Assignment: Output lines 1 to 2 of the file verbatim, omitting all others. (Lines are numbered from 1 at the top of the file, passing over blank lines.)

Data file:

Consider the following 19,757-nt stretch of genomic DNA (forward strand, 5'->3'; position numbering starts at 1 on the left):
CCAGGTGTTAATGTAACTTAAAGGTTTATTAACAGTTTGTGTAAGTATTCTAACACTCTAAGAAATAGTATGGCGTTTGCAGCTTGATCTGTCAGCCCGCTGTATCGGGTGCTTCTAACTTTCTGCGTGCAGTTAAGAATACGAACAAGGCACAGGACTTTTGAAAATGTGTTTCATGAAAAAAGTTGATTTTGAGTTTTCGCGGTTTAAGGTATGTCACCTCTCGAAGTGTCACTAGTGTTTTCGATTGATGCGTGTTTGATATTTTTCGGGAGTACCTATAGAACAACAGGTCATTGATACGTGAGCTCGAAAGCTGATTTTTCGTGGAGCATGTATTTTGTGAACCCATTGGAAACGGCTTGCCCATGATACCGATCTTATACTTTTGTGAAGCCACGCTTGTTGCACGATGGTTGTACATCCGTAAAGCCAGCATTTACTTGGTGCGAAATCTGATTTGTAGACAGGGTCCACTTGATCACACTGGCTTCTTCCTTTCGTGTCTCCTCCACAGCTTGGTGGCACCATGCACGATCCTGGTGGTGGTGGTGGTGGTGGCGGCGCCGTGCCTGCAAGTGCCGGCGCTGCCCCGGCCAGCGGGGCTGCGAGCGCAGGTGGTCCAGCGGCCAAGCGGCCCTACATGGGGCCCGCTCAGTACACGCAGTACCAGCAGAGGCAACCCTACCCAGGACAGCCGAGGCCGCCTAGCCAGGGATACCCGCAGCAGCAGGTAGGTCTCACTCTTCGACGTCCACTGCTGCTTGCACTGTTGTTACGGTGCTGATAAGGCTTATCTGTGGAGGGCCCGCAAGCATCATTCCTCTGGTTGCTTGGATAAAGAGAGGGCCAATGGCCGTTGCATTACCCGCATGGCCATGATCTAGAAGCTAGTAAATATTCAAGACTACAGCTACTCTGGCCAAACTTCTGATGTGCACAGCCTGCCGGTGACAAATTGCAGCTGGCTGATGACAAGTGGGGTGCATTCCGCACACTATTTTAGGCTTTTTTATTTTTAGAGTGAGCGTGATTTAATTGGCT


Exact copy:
Consider the following 19,757-nt stretch of genomic DNA (forward strand, 5'->3'; position numbering starts at 1 on the left):
CCAGGTGTTAATGTAACTTAAAGGTTTATTAACAGTTTGTGTAAGTATTCTAACACTCTAAGAAATAGTATGGCGTTTGCAGCTTGATCTGTCAGCCCGCTGTATCGGGTGCTTCTAACTTTCTGCGTGCAGTTAAGAATACGAACAAGGCACAGGACTTTTGAAAATGTGTTTCATGAAAAAAGTTGATTTTGAGTTTTCGCGGTTTAAGGTATGTCACCTCTCGAAGTGTCACTAGTGTTTTCGATTGATGCGTGTTTGATATTTTTCGGGAGTACCTATAGAACAACAGGTCATTGATACGTGAGCTCGAAAGCTGATTTTTCGTGGAGCATGTATTTTGTGAACCCATTGGAAACGGCTTGCCCATGATACCGATCTTATACTTTTGTGAAGCCACGCTTGTTGCACGATGGTTGTACATCCGTAAAGCCAGCATTTACTTGGTGCGAAATCTGATTTGTAGACAGGGTCCACTTGATCACACTGGCTTCTTCCTTTCGTGTCTCCTCCACAGCTTGGTGGCACCATGCACGATCCTGGTGGTGGTGGTGGTGGTGGCGGCGCCGTGCCTGCAAGTGCCGGCGCTGCCCCGGCCAGCGGGGCTGCGAGCGCAGGTGGTCCAGCGGCCAAGCGGCCCTACATGGGGCCCGCTCAGTACACGCAGTACCAGCAGAGGCAACCCTACCCAGGACAGCCGAGGCCGCCTAGCCAGGGATACCCGCAGCAGCAGGTAGGTCTCACTCTTCGACGTCCACTGCTGCTTGCACTGTTGTTACGGTGCTGATAAGGCTTATCTGTGGAGGGCCCGCAAGCATCATTCCTCTGGTTGCTTGGATAAAGAGAGGGCCAATGGCCGTTGCATTACCCGCATGGCCATGATCTAGAAGCTAGTAAATATTCAAGACTACAGCTACTCTGGCCAAACTTCTGATGTGCACAGCCTGCCGGTGACAAATTGCAGCTGGCTGATGACAAGTGGGGTGCATTCCGCACACTATTTTAGGCTTTTTTATTTTTAGAGTGAGCGTGATTTAATTGGCT